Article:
I’d assume the Victas render is a calcium aluminate based product which means it will be expensive and also a waste of your $ because the outside never gets really hot.
    Last edited by david s; 06-07-2020, 04:51 AM.

    Leave a comment:


  • Alomran
    replied
    Originally posted by david s View Post
    The swimming pool tile adhesive could work, but will probably be expensive also. Is it suitable to apply as a render?
    Thanks David for the great info.si is having a lime render on a metal mesh without acrylic would be waterproof?
    Or the acrylic is essential in making ir water proof?
    Any idea if the Vitcas fireplace render is suitable for exterior stucco?

    Cheers

    Leave a comment:


  • UtahBeehiver
    replied
    I moved this thread from Introductions to Other types of oven. I don't know why I did not do this earlier.

    Leave a comment:


  • david s
    replied

    The expensive stuff in the bucket is a 100% acrylic product and they’re all expensive. Commercial cement renders, dry in a bag, are much cheaper and have a degree of waterproofing added to them. If you mix some water with it it resists mixing and you have to work a bit to get it integrated. Some of them are labelled PM which stands for polymer modified, but they’re still essentially a cement based render. There are others that recommend the addition of an acrylic bonding agent usually 50/50 water/ acrylic.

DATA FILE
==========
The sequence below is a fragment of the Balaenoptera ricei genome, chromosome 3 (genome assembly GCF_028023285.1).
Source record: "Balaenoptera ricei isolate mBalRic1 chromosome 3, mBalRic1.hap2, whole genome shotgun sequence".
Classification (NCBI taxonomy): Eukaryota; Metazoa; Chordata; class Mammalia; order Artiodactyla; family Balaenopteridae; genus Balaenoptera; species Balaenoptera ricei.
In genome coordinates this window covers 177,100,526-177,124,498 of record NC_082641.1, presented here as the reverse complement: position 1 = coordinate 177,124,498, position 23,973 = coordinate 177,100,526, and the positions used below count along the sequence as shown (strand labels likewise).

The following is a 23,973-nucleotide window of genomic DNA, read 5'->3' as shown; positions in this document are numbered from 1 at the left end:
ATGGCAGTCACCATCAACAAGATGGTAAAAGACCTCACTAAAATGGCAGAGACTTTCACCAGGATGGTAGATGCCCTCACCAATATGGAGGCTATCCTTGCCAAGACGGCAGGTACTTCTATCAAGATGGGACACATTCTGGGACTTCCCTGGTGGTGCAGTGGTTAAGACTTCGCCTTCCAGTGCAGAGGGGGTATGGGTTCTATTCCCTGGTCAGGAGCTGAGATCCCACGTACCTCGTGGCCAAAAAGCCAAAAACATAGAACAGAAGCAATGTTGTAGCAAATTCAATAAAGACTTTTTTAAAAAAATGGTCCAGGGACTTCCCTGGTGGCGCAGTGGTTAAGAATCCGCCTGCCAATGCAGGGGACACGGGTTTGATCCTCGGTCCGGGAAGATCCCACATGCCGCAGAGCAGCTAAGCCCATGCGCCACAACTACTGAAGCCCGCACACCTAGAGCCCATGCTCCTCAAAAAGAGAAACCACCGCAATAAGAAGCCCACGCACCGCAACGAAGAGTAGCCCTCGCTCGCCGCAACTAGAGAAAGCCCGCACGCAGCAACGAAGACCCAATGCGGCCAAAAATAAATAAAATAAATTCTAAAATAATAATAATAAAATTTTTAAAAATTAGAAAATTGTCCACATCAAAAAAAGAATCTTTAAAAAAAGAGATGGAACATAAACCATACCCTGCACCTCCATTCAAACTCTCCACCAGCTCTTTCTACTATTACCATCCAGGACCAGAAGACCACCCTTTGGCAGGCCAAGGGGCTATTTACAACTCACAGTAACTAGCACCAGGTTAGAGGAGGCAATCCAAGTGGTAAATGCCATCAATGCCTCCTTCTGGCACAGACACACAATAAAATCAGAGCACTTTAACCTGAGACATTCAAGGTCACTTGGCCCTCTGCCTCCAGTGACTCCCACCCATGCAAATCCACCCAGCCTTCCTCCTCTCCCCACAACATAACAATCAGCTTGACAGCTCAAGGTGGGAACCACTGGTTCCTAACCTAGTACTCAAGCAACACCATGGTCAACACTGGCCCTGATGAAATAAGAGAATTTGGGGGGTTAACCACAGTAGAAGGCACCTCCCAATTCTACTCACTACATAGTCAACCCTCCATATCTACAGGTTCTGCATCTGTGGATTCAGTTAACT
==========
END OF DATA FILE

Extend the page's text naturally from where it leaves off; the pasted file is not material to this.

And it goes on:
You can make your own, but it won’t have any waterproofing qualities. The addition of clay in the mix increases the tendency for shrinkage cracks. A better recipe IMO is 4:1:1 sand,hydrated lime, Portland cement. The lime adds enough creaminess to make it nice and workable at the same time as providing some elasticity as crack healing properties. A non waterproof render can always be treated with a waterproof coating over it. The swimming pool tile adhesive could work, but will probably be expensive also. Is it suitable to apply as a render?
    Last edited by david s; 06-06-2020, 04:22 AM.

    Leave a comment:


  • Alomran
    replied
    Originally posted by Gulf View Post
    Hi Alomran,

    I used a premixed bagged stucco (render) brown coat mix..
    I have done a quick search on exterior stucco and I'm gop smacked! a small bucket was reduced from 112 ($140) to only 68 ($100) for 960ml. https://www.directnine.uk/products/r...CABEgKeQvD_BwEhttps://www.directnine.uk/products/r...CABEgKeQvD_BwE